stationery / letterheads books ?

nlx's picture

Libraries are full of crappy letterheads+stationery books; but i miss to have ever seen a good one.

I found only one to be somewhat usefull that is : Designer's Sationery from Roger Walton.
Its not great but good.

Do you have any great references ?

nlx's picture

So theres nothing ? its what i was afraid off !!!

aluminum's picture

Rockport has all sorts of books on that subject:

http://www.rockpub.com/

nlx's picture

As i said I know theres tons of books about letterheads and i think 99% are crap.

So what i'm searchin is references of good ones.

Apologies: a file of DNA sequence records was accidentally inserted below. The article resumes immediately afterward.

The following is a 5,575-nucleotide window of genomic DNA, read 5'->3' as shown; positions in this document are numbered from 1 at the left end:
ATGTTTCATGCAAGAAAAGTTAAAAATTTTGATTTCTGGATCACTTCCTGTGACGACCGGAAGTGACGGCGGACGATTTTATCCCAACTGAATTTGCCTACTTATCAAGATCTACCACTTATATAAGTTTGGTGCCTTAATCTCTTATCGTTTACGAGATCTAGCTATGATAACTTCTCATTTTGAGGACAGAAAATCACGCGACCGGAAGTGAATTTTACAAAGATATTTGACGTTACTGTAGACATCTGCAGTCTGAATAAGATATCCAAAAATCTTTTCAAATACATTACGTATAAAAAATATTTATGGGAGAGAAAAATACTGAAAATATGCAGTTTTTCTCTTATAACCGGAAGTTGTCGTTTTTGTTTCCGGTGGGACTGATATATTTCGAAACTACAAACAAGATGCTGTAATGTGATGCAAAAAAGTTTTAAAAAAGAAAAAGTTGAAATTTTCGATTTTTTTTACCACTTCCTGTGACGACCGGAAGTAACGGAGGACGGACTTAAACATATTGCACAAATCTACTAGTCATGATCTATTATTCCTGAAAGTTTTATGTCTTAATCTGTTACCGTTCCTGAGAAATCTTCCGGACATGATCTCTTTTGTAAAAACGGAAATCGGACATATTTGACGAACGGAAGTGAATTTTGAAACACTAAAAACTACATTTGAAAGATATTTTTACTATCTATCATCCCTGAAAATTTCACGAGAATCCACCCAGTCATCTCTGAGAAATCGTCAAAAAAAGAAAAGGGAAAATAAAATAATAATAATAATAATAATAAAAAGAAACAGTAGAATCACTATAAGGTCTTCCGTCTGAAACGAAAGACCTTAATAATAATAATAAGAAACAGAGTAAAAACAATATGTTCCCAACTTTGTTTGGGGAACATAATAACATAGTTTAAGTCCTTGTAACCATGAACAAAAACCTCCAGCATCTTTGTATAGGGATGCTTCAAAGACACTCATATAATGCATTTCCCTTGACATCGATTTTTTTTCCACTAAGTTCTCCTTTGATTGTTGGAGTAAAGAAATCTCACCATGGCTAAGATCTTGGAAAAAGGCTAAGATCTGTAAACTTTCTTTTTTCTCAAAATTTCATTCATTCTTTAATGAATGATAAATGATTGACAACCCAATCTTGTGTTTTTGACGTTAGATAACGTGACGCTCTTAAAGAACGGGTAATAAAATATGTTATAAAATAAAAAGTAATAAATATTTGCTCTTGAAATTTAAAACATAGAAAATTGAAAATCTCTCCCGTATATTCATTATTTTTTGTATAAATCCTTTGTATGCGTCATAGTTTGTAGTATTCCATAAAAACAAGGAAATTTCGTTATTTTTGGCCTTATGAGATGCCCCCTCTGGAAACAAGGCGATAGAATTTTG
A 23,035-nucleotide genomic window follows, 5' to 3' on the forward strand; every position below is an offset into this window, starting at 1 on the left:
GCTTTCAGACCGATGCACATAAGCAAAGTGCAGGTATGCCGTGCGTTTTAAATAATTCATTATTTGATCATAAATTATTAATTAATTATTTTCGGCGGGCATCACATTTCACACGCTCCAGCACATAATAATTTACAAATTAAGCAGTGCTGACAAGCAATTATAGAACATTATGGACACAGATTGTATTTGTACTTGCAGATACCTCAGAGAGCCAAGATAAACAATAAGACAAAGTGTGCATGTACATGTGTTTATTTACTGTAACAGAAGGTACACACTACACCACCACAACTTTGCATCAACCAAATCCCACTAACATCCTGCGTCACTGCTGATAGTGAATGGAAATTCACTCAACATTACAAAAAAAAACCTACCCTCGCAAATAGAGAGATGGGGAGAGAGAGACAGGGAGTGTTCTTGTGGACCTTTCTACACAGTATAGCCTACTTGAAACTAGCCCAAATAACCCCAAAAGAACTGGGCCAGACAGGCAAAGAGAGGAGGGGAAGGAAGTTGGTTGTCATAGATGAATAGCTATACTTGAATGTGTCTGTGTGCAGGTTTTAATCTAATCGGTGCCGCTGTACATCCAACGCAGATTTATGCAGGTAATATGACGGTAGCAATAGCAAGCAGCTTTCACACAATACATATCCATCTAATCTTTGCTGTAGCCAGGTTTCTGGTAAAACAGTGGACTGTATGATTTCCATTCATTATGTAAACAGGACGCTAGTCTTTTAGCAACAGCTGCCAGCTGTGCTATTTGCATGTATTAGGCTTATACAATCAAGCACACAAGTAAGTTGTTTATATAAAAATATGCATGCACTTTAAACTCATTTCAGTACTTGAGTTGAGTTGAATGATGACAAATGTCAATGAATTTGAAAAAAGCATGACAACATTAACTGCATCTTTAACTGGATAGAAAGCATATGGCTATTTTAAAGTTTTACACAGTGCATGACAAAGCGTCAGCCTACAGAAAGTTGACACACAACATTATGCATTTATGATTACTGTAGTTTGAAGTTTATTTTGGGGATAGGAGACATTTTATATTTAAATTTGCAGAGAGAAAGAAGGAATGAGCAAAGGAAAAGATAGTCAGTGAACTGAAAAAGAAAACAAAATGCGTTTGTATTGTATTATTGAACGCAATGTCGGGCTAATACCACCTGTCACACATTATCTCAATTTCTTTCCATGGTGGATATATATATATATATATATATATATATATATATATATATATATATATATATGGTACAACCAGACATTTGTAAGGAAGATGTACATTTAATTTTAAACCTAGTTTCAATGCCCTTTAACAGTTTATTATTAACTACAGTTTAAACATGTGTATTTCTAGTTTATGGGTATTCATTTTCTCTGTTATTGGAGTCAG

aluminum's picture

define 'good'

nlx's picture

easy :

good = not evil

nlx's picture

seriously, i don't think anyone can define 'good' design

but i can show you what is evil :

Unified's picture

what's evil about this? It's stylized approach for a specific client, maybe?

aluminum's picture

You really aren't giving us anything to go on, nlx. We have no clue as to what you think makes that '1% good' so I don't think we'll by much help to you.

BlueStreak's picture

The goodest ever. And I double dog dare you to pull off anything as good as shown in this book. It's just not done anymore and hasn't been for decades.

http://www.flashfonts.com/flashsite/letterheads.html

It's out of print, but you can get one on Amazon for $3.28 plus shipping. Cabarga even claims that "violent skinhead types might enjoy the book too." I'm not sure of that, but all things are possible.

Eluard's picture

FWIW I agree with you nix — I think the tanning factory letterhead is pretty awful. Terrible colours, very cluttered over the page.

Eluard's picture

*Accidental double post*

blank's picture